RSS’s Kashmir outreach leaves students cold
It was meant to be a conference of students from Kashmir. It turned out to be a harangue on Pakistan, Article 370 and Hindustaniyat
Kamala (name changed) looked a little lost at Delhi’s Constitution Club, venue for Muslim Rashtriya Manch’s conclave of Kashmiri students. She sheepishly admitted that she was neither Muslim nor from Kashmir. She hastened to add that she had no interest in the RSS either.
She and her friends from Mewar Institute of Management, Ghaziabad were there because the college administration wanted them to attend. There were several others like her in the overflowing Mavlankar hall, although it was difficult to assess their actual number. One of them did smirk and say that people on the front rows raising slogans of ‘Bharat Mata ki Jai’ were not from Kashmir.
Vinod (name changed) from Mewat Engineering College shrugged and nonchalantly admitted that students from all neighbouring states were brought in to make the event a big success. “We were instructed not to tell them about MRM’s affiliation to the RSS and the main agenda of the conference. The college administration had asked me to accompany the students. I along with 25 students have come for the conference in a bus hired by the college.”
The event clearly was being patronised by the Government. The Press Information Bureau of the Government of India sent out bulk messages to all accredited journalists informing them about the event to be graced by Home Minister Rajnath Singh. In the event the Home Minister failed to turn up. But a Special Secretary from MHA, MK Singla was there on the dias to read out the minister’s message.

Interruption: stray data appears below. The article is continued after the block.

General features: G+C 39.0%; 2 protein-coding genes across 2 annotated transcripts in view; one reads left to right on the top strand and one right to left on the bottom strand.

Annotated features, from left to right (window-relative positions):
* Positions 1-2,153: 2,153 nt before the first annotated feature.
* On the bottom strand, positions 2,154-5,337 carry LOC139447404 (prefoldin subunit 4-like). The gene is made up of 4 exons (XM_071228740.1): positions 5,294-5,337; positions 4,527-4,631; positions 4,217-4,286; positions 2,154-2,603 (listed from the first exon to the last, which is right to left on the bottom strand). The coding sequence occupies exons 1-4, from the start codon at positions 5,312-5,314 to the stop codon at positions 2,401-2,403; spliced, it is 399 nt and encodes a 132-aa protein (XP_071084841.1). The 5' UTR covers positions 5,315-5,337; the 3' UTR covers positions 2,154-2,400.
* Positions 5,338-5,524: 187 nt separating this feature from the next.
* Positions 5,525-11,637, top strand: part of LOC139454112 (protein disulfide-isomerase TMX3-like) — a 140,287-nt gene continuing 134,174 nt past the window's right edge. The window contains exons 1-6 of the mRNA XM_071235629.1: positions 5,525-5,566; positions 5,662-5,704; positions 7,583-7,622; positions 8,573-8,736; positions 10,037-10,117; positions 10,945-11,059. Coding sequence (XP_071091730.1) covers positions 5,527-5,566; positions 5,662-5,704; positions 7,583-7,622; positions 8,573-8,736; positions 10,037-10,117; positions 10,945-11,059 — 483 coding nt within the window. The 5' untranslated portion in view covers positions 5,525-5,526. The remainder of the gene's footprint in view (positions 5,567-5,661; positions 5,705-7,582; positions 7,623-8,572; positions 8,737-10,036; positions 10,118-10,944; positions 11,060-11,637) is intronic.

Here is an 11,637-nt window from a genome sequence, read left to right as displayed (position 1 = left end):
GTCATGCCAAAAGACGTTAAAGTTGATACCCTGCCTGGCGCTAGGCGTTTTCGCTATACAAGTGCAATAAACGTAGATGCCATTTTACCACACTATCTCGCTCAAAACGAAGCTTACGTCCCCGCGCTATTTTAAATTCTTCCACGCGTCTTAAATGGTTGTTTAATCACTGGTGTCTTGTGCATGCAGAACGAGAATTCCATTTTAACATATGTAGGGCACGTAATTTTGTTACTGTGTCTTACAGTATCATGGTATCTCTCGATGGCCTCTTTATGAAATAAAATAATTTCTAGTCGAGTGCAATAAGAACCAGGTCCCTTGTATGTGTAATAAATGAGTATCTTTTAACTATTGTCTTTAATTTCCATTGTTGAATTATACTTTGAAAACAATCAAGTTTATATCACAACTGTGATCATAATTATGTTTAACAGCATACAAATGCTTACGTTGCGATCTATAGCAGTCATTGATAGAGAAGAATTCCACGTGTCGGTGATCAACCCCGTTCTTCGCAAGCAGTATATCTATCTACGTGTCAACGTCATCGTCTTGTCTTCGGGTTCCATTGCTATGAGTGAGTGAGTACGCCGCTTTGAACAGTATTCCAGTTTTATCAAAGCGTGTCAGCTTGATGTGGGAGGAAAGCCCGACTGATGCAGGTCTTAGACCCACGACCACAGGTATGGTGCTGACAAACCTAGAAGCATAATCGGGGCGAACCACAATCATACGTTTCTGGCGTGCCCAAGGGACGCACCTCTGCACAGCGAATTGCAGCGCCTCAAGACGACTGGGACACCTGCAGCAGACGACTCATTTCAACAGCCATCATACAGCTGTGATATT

“We were told that the Government would be making major announcements for Kashmiri students studying in different parts of India. I thought they would make some announcement about our security, scholarship etc but it seems all these people are interested in is advancing the political agenda of the RSS,” quipped Showkat (name changed), who studies History in Jamia Milia Islamia.
Summaia (name changed) had come from Mewar (Rajasthan) and was disappointed at her concerns not been addressed by the speakers. She told National Herald, “We do receive ₹1.60-1.80 lakh per annum which is a great help for our education. But many of us have not been receiving it for months. We thought the issue would get resolved here but only after the conference began did I realise that problems related to scholarship was not on the agenda.”
Summaia, who is a student of B.Tech final year in Mewar University, Chittorgarh (Rajasthan,) informed that around 100 students from the university were transported to Delhi for the conference. “We were asked to attend it by university administration,” she told.
They were subjected to lectures on “Kashmir, Kashmiri and Kashmiriyat”. Amidst chanting of “Bharat Mata ki Jai” from front rows, RSS leader Indresh Kumar branded Pakistan as an evil state (shaitani mulk) and asserted that since Pakistan had a date of birth, it would also have a date of death.
Vowing to assimilate Kashmiriyat into Hindustaniyat, he boasted that he had spent 10 years in Kashmir during militancy. He had visited mosques in disguise and met separatists to impress upon them the futility of fighting against India.
A businessman from Banihal (Jammu and Kashmir) quipped, “What he is saying reflects the mindset that prevails. Though we have Aadhaar and other identity papers we are still considered Pakistanis and terrorists.”
A more vocal Irfan (name changed) who is a student of Jamia Millia Islamia said, “I did not know about RSS linkage with MRM at all. Had I been aware of it, I would never have come.”